The double trochee is the conventional standard for presidential names: Harry Truman, Lyndon Johnson, Richard Nixon, Warren Harding. The effect is heightened when the name is alliterative: Ronald Reagan, Calvin Coolidge, Woodrow Wilson -- Herbert Hoover to the contrary notwithstanding. Nota bene (AKA BTW): A trochee flips the metrical pattern of an iamb: it consists of an accented beat followed by an unaccented one. Think of it this way: "Oklahoma" is a double trochee. (Thank you, John Hollander.) Sing it. "Okla -homa, Okla-homa. We know we belong to the land, / and the land we belong to is grand" -- Oscar Hammerstein's revision of Robert Frost's vision of the land in "The Gift Outright," whose composition is contemporaneous with that of "Oklahoma!"
When the Republicans met last week, all anyone could talk about was the appearance of Clint Eastwood and the empty chair motif. There was a lot of noise, but what no analyst has yet pointed out is the strange fact that Mitt Romney and Paul Ryan have the identical metrics in their names. Is this auspicious? Hardly. It suggests an incomplete verse -- an iamb in search of a strong beat -- just as "Joe Biden" does. Now if the latter would go under the moiniker "Joseph Biden" -- a double trochee -- he might have a fighting chance. But as it is he'll probably take it on the chin at the veep debate. (October update: the pundits opine that Joe Blowhard bested the choir boy with the widow's peak.) Not to mention that a study of the Biden family finances suggests a lot of debt and an incoherent financial strategy, although I would not sob too hard for the Bidens as his Senate pension added to his wife's will save them from the poorhouse, and in any case people don't vote for the vice-president, LBJ in Texas in 1960 notwithstanding, which is the second use of that strange word in this piece. From the metrical point of view, "Bill Clinton" is the exception that proves the rule, and 2012 is beginning to look a lot like 1996.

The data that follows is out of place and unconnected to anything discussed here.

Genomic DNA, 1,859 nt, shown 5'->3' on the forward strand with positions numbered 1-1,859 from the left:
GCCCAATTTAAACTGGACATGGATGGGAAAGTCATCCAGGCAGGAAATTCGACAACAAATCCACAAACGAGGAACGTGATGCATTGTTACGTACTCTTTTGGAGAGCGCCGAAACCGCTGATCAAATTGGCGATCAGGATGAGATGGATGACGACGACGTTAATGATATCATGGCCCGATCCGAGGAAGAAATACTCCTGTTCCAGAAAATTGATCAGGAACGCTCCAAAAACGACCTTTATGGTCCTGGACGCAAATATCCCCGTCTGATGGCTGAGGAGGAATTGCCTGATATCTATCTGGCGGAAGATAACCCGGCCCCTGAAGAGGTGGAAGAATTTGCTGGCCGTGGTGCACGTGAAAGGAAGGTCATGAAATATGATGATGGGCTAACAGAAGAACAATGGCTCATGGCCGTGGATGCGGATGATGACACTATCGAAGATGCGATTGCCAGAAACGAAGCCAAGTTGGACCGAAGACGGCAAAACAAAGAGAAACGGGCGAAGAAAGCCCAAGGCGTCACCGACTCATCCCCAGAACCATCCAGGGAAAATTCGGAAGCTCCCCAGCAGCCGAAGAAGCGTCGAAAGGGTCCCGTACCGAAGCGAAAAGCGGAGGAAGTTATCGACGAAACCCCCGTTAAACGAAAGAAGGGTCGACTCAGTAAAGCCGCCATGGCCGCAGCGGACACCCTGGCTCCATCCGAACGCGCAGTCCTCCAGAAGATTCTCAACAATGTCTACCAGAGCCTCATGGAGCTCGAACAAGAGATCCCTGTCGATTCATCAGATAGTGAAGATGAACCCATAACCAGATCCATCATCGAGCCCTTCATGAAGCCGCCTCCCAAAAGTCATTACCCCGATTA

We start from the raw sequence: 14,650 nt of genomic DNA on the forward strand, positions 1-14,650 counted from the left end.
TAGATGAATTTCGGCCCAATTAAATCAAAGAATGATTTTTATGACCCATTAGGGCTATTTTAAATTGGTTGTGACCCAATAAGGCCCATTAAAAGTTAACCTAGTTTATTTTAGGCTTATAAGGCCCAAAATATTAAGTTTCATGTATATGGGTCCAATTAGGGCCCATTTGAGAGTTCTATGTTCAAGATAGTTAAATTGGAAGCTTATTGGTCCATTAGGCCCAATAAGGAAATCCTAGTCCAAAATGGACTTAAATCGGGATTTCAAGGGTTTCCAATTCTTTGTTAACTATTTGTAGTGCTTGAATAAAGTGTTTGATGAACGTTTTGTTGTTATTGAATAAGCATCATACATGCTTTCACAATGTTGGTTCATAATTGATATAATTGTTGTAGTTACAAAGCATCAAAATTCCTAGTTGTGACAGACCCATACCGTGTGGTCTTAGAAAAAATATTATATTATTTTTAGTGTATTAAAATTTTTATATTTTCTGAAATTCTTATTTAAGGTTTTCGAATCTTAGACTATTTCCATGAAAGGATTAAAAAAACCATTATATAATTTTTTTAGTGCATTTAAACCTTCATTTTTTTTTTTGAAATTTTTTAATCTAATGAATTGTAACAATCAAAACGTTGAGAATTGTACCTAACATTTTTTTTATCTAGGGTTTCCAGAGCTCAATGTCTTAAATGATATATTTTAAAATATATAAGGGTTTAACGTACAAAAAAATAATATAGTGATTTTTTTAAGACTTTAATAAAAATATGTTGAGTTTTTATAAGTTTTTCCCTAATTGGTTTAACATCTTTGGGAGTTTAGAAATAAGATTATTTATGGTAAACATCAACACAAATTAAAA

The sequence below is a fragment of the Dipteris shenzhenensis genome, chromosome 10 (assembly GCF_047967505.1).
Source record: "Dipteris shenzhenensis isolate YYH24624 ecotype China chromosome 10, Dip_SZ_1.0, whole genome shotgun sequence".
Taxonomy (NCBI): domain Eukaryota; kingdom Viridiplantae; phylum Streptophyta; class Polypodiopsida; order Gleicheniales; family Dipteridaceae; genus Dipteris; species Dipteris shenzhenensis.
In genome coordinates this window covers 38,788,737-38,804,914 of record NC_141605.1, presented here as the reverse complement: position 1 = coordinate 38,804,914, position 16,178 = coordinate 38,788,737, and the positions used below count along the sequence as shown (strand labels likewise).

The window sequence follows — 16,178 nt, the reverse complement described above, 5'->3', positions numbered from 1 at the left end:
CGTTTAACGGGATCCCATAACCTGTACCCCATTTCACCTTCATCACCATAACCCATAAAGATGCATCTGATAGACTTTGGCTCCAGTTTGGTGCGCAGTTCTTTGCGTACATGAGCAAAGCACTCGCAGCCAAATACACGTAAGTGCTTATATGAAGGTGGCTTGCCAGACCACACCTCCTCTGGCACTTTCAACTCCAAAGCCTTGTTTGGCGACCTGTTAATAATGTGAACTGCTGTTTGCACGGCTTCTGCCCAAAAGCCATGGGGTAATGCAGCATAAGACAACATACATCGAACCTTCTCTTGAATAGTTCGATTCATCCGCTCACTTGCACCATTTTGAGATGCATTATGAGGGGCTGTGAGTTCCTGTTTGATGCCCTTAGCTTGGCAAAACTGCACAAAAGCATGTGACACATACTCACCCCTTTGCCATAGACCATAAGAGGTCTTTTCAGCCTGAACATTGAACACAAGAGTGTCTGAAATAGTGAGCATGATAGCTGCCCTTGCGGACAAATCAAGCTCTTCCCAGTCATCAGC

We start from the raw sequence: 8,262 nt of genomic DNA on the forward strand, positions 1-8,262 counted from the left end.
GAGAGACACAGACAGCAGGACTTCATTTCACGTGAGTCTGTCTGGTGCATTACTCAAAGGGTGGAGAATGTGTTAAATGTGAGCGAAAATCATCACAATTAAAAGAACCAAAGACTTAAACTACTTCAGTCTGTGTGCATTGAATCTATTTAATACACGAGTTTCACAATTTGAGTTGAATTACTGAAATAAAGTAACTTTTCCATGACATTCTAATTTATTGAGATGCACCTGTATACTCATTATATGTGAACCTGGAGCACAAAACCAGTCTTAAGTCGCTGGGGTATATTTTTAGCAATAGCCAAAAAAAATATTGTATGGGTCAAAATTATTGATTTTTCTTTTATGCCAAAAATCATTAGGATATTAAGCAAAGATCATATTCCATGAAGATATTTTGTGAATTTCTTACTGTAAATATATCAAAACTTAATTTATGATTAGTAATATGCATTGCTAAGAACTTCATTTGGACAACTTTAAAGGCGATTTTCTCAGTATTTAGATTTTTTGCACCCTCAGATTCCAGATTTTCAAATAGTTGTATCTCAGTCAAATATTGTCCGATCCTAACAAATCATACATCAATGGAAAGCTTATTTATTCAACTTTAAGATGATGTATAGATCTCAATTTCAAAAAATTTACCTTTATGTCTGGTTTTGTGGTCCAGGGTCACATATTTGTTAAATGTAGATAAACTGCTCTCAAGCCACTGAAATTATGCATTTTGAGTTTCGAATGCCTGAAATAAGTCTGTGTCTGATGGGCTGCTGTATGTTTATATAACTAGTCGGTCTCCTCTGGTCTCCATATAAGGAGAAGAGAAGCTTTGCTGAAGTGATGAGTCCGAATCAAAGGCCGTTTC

Barack Obama's name parses out as an iamb (Barack = unstressed foot after stressed) followed by an amphibrach (Obama = long syllable sandwiched between two short ones). This is a vey difficult combination to defeat especially in an incumbent when he is personally very popular and considered a nice guy. A month ago I was saying you could gauge how scared the Dems might be; hey'd simply dump Biden and run Hilary for his job. That seems an increasingly unlikely scenario if only because the president does not want to be upstaged by his veep, whom he doesn't really like, or likes to the extent of saying about her that she's "likable enough."
The New York Times is rooting for him like mad, which doesn't exactly help in the red states but gives you an idea of how passionately the blue states feel. The electorate may vote in a Repulican congress, but an Obama defeat? Forget about it. Personal popularity and exemplary comportment count for a lot at a time when a politico with national aspirations can impregnate an aide, deny his paternity, and pin it on another aide, while his wife, dying of cancer, campaigns for him. I still can't get over that.
You have to wonder what the future holds for Hillary Clinton. If, instead, you are wondering why the image of Franklin Roosevelt heads this piece, it is not only because last night we saw David Grubin's brilliant 1994 documentary FDR but because "Franklin Roosevelt" (trochee first, dactyl second) is metrically an exact inversion of "Hillary Clinton," thus creating a formidable chiasmus, and history loves a chiasmus, and you can look it up. And remember: when FDR won re-election in 1936, it was a landslide, and we had not yet endured the worst of the Depression.